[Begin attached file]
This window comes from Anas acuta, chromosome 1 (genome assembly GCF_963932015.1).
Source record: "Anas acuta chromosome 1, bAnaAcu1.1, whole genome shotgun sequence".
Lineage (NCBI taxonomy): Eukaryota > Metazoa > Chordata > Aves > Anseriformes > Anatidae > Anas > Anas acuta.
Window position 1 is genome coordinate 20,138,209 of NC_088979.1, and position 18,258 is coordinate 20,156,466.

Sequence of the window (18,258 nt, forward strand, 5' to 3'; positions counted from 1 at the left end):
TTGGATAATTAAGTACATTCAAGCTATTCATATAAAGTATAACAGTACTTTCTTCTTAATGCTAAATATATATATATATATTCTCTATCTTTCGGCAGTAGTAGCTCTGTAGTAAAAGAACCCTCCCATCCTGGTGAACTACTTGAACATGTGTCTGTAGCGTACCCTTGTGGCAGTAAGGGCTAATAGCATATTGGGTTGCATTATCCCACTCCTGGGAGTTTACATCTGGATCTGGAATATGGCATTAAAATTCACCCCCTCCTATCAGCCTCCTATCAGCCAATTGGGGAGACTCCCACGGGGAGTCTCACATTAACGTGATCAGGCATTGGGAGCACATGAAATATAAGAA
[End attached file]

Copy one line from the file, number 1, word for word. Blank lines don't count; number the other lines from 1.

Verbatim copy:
This window comes from Anas acuta, chromosome 1 (genome assembly GCF_963932015.1).